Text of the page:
Western and Arab nations were set to demand yesterday that Syria allow aid to be delivered to desperate civilians in the absence of any international resolve to intervene to end a crackdown on a near year-old revolt against Syrian President Bashar al-Assad.
Foreign ministers from more than 50 countries were in Tunis for the first meeting of the “Friends of Syria” group, against the backdrop of a surge in government attacks on the city of Homs and mounting world outrage over violence that has claimed thousands of lives during the uprising.
In Homs, Syrian government artillery fire killed five people in the city’s Baba Amro district, opposition activists said, as the bombardment of opposition-held neighborhoods entered its third week yesterday.
“Baba Amro is being hit with 122mm artillery directed at it from surrounding villages. A father and his 14-year-old son were among those killed. They were trying to flee the shelling when shrapnel hit them in the street,” Mohammad al-Homsi said.
US Secretary of State Hillary Rodham Clinton has warned that Syria’s opposition would ultimately arm itself and go on the offensive if diplomacy failed, but with moves for tough action in the UN Security Council stymied by Russian and Chinese vetoes, and a lack of appetite for military action to end al-Assad’s crackdown, delegates in Tunis had limited options.
German Foreign Minister Guido Westerwelle said: “It is very important that the first contact group is taking place today, because it sends a message to the Syrian people that we support them in their struggle for freedom.”
An updated draft declaration from the meeting called on Syria to “immediately cease all violence” to allow the UN access to Homs and to let agencies deliver aid to civilians affected by the violence.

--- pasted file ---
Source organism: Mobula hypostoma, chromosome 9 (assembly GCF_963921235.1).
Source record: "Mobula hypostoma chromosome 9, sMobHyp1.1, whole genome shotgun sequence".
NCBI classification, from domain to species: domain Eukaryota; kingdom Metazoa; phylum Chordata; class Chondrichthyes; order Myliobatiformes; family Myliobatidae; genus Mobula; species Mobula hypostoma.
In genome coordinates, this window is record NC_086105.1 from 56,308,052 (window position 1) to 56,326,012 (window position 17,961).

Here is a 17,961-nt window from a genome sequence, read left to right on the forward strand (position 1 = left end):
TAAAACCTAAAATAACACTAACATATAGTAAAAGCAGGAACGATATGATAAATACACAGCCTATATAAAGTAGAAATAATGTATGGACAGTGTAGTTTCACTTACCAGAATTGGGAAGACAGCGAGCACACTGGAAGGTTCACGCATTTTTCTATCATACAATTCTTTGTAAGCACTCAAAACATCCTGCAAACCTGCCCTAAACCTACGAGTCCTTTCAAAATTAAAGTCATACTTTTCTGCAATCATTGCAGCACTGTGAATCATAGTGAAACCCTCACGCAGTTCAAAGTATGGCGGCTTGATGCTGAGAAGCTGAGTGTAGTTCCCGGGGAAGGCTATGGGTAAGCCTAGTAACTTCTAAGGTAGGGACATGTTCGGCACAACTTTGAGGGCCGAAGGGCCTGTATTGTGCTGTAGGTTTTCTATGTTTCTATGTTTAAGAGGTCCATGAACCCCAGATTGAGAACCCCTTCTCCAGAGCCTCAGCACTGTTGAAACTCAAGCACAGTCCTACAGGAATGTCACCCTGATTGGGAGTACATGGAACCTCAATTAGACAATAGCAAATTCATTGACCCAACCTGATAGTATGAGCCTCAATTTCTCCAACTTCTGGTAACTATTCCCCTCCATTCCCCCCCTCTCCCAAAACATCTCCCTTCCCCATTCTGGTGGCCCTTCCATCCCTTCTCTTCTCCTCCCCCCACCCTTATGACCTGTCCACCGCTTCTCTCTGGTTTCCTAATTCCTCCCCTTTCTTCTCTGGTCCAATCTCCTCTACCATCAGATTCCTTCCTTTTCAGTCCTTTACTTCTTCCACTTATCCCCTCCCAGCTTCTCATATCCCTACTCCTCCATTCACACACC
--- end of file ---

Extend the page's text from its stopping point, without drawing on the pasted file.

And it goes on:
The “Friends of Syria” pledged, in the latest version of the draft, to deliver humanitarian supplies within 48 hours if Syria’s government “stopped its assault on civilian areas and permitted access.”
In a sign the international community is seeking ways around the Security Council deadlock, UN Secretary-General Ban Ki-moon said he would dispatch former UN chief Kofi Annan to Syria as a joint UN-Arab League envoy.
The draft communique did not mention any foreign military intervention along the lines of the NATO bombing campaign that helped force out former Libyan leader Muammar Qaddafi.
Instead, it called for further diplomatic pressure on al-Assad to step down and endorsed an Arab League plan that sees him handing power to a deputy as a prelude to elections.
Western diplomats said it had not yet been possible to recover the bodies of Marie Colvin, an American working for British newspaper the Sunday Times, and French photographer Remi Ochlik.
Two journalists wounded in the same attack were also awaiting evacuation from Homs, where activists say the army is blocking medical supplies and electricity is cut off for 15 hours a day.
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